Dome shaped structure set to open in 2021

Hassell First Light Pavilion Overview Final

Hassell has revealed designs for a £21m visitor centre at Jodrell Bank Observatory in Cheshire.

“First Light Pavillion” is a circular grass-covered dome seven metres high and 76.2m in diameter, the exact size of the Unesco-listed site’s largest radio telescope.

Hassell has worked with exhibition designers Casson Mann and astronomers from the University of Manchester, the project developer, to ensure the single-storey structure feels “connected to the sky.”

Visitors will arrive in an entrance space illuminated by a single slot window in the building’s south axis, designed so the sun’s light will fall directly onto a ‘meridian line’ set into the floor at noon on midsummer’s day.

Visitors will then circulate clockwise through exhibits telling the story of Jodrell Bank’s role in the early space age and the history of radio astronomy.

The centrepiece of the space is a 150-seat auditorium “pod” featuring a curved overhead screen for “dynamic and immersive” night sky projections and educational lectures.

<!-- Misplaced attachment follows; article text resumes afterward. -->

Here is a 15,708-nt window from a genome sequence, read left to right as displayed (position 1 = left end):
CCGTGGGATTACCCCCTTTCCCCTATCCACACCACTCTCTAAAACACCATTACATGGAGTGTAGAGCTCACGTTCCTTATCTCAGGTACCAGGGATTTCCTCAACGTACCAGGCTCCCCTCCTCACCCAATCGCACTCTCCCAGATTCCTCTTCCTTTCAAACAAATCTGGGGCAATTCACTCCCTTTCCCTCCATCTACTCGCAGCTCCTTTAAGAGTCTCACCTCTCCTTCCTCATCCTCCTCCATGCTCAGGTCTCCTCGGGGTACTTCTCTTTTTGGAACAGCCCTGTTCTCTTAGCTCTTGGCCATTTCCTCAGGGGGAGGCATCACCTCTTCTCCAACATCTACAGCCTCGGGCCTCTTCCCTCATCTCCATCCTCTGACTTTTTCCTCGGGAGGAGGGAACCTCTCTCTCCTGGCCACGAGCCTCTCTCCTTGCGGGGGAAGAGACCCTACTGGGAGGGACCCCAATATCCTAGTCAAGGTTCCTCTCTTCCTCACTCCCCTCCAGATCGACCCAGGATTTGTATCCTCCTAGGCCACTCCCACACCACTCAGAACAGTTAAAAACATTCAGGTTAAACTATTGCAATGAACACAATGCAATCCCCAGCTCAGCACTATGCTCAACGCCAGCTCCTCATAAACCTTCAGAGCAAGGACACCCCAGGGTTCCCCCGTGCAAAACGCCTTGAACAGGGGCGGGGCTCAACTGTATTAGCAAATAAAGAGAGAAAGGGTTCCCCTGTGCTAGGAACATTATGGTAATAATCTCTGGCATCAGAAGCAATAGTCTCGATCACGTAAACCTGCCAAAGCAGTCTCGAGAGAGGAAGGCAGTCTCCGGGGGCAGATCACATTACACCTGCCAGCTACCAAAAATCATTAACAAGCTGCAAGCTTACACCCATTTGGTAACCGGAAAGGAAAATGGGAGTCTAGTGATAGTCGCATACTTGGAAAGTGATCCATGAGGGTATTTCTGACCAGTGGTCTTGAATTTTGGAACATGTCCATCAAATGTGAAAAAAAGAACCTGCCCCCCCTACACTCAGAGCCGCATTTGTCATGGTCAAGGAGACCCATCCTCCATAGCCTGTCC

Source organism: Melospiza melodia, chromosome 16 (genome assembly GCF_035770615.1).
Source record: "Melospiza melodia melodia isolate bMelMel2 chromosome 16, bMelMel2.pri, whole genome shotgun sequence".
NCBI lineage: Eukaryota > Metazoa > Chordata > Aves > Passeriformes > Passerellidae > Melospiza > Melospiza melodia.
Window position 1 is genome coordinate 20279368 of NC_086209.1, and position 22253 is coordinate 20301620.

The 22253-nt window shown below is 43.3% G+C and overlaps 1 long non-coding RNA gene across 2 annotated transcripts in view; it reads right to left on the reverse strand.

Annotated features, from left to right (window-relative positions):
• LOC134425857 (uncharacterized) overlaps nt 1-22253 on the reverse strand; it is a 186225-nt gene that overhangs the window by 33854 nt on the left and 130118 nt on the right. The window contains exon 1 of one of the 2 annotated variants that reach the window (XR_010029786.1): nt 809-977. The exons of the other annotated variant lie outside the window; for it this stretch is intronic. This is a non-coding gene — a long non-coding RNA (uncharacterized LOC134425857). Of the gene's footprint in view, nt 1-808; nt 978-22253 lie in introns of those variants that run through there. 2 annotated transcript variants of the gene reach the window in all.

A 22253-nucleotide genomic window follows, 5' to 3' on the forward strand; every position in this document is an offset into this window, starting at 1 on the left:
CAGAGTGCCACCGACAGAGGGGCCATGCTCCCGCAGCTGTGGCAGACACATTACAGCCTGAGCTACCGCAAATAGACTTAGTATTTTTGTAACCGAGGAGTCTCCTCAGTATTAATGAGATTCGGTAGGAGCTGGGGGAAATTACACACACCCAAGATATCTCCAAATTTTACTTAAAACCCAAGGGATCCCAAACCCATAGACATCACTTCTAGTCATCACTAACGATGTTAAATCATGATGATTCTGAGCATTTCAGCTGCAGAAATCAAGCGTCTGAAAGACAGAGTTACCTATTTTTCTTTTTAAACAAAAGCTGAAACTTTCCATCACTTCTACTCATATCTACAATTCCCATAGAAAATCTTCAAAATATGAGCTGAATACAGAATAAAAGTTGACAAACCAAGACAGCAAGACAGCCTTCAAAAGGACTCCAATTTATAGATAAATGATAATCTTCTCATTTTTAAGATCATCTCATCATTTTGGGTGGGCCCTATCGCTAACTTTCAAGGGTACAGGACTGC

Hassell First Light Pavilion Entrance

The Lovell telescope (pictured below) was the world’s largest and most advanced steerable telescope when it was built in 1957. It was the only one capable of tracking the flight of Sputnik, the first ever man-made satellite launched by Russia in October of that year.

Hassell principal Julian Gitsham said: “To have been part of this team is an exceptional opportunity for Hassell. We have embraced the challenge to push the boundaries of design to deliver what will undoubtedly be a truly exceptional experience for all who visit this remarkable site.”

Jodrell Bank director Teresa Anderson said: “The architecture of the building itself is tied to the sky in a way that expresses humanity’s long journey towards understanding our place in the universe.”

The project is due to complete next year.

Jodrell Bank

Jodrell Bank’s Lovell telescope, built in 1957.